A combined photocatalytic slurry reactor-immersed membrane module system for advanced wastewater treatment
- Publication Type:
- Journal Article
- Separation and Purification Technology, 2008, 62 (2), pp. 382 - 388
- Issue Date:
Copyright Clearance Process
- Recently Added
- In Progress
- Closed Access
This item is closed access and not available.
Photocatalysis with titanium dioxide semiconductor catalyst can effectively degrade recalcitrant organic pollutants present in biologically treated sewage effluents. Focusing on process efficiency and sustainability within a broader program, this study presents results obtained with a bench-scale hybrid treatment system. The process train comprised of a slurry (suspension) type continuous photocatalytic (CP) system and an immersed hollow fibre membrane micro-ultrafilter (MF/UF) unit. The CP reactor charged with 1 g/L P-25 catalyst removed 63% dissolved organic carbon (DOC) from a synthetic wastewater (representing biologically treated sewage effluent). The addition of 0.05 g/L of powdered activated carbon (PAC) increased DOC removal up to 76%. The start-up times to achieve 60% DOC removal were 31 min and 15 min, respectively. These results show a 16 times improvement in volumetric load over a comparable batch reactor system used in previous studies by our group. Slurry type photocatalytic reactors need subsequent particle separation to retain the catalyst in the system and allow the discharge of treated effluent. The immersed membrane module accomplished this without prior slurry settling step. Membrane feed pre-treatment with pH adjustment and particle charge neutralisation with aluminium chloride coagulant led to improved critical membrane fluxes, 15.25 L/m2 h and 19.05 L/m2 h, respectively. In each experiment MF/UF produced near zero turbidity permeate, completely retained the photocatalyst, and flocculation also improved the efficiency of DOC removal. Membrane fouling was controlled by particle aggregation rather than feed DOC levels, but the latter had significant impact on coagulant demand. The complete treatment train achieved up to 92% DOC reduction with 12 mg/L AlCl3 dosage using in-line coagulation conditions. The results show that in-line coagulation offers a simple yet effective means to improve the performance of slurry type photocatalytic-MF/UF hybrid systems for advanced water and wastewater treatment applications. © 2008 Elsevier B.V. All rights reserved.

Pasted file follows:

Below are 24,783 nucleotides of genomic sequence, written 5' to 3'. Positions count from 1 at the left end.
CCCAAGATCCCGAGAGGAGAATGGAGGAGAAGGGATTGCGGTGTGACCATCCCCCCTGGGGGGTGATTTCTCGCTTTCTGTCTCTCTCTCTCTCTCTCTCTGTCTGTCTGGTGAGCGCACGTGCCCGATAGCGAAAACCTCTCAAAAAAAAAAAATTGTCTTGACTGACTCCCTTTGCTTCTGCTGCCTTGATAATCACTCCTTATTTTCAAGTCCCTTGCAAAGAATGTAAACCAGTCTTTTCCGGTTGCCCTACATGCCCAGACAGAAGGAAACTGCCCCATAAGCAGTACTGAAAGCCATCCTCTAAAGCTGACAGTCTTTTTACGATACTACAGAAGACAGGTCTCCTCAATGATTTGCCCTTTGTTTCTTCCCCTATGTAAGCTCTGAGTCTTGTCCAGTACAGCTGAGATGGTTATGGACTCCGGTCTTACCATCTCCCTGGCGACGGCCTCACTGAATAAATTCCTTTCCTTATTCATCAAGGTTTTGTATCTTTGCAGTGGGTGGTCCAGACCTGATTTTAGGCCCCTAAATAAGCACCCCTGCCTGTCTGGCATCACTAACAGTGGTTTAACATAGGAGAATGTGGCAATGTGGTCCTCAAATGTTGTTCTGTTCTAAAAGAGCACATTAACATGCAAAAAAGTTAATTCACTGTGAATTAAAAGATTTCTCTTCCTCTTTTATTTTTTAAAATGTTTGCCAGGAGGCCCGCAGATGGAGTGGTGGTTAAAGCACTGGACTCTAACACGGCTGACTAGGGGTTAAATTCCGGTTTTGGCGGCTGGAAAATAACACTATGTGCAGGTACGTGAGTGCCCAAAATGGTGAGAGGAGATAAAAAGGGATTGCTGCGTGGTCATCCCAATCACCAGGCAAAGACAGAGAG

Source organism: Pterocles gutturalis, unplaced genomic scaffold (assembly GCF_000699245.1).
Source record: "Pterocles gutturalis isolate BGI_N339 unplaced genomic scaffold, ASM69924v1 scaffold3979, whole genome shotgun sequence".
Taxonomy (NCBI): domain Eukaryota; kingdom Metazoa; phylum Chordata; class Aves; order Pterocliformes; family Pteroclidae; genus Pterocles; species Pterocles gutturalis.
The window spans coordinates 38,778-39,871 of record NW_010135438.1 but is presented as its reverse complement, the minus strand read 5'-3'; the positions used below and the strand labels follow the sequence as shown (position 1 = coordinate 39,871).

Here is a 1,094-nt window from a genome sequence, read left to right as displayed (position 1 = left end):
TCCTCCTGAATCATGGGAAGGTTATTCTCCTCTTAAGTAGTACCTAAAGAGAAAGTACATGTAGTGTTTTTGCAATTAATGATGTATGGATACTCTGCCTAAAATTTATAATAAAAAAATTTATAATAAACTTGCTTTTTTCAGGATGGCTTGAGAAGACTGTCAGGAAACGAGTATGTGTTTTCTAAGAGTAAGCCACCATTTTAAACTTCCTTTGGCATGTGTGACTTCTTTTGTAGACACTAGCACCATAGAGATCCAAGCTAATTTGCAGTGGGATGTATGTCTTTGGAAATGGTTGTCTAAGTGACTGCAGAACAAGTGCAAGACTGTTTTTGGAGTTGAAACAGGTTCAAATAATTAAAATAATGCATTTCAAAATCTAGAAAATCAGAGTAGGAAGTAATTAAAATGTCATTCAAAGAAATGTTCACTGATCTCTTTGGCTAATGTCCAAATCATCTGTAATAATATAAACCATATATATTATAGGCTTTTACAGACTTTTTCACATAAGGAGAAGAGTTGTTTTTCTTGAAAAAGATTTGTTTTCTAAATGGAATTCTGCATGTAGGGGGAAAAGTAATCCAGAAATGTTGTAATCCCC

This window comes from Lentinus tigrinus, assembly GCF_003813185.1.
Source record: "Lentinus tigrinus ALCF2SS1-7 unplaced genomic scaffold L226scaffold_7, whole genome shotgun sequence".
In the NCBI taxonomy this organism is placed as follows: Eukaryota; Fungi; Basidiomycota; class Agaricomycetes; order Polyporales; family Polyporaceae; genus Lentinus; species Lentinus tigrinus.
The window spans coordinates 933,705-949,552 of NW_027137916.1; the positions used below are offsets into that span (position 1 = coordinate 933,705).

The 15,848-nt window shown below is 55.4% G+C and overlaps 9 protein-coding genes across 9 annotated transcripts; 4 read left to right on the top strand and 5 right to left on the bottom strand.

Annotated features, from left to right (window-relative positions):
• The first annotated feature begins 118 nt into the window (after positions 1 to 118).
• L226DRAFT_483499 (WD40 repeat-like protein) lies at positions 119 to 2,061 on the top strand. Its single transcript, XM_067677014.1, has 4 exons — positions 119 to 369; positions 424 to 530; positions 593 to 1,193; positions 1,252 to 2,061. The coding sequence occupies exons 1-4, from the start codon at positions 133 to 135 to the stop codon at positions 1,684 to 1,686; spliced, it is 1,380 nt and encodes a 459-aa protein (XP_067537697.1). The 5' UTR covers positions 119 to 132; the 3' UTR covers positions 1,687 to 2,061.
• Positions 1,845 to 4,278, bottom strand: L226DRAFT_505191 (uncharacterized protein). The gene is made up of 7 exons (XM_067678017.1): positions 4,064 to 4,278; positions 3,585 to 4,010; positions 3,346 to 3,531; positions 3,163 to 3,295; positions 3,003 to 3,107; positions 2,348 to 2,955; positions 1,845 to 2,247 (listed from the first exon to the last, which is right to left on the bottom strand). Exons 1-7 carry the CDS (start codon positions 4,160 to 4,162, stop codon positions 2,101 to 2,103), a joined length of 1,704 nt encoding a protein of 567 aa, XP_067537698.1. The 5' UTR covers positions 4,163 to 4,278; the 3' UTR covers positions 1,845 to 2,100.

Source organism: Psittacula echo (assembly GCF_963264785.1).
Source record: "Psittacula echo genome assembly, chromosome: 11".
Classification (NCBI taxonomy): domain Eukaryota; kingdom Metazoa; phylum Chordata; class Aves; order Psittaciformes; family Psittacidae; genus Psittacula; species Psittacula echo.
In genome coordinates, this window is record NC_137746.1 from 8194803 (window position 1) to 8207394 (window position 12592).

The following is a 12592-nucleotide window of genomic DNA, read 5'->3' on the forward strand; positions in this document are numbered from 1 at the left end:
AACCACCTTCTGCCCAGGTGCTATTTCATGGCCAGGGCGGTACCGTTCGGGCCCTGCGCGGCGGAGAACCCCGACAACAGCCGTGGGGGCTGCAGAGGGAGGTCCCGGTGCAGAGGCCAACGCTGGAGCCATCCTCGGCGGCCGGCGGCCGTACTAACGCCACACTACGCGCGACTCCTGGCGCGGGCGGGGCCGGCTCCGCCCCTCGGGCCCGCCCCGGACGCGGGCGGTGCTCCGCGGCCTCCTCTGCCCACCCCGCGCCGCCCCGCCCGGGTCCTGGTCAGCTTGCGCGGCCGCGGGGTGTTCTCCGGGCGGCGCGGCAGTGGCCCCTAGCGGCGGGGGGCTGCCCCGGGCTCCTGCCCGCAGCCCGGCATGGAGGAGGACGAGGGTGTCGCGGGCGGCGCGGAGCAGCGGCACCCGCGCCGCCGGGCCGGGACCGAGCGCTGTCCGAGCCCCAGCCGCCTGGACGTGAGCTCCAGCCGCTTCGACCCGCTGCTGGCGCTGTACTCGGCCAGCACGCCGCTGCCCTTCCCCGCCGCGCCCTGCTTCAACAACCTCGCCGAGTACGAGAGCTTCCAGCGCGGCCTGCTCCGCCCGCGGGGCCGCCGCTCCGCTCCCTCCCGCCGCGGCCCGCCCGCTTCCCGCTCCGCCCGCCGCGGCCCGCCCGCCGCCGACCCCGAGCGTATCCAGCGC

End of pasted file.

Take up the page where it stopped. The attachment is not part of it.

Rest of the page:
Please use this identifier to cite or link to this item: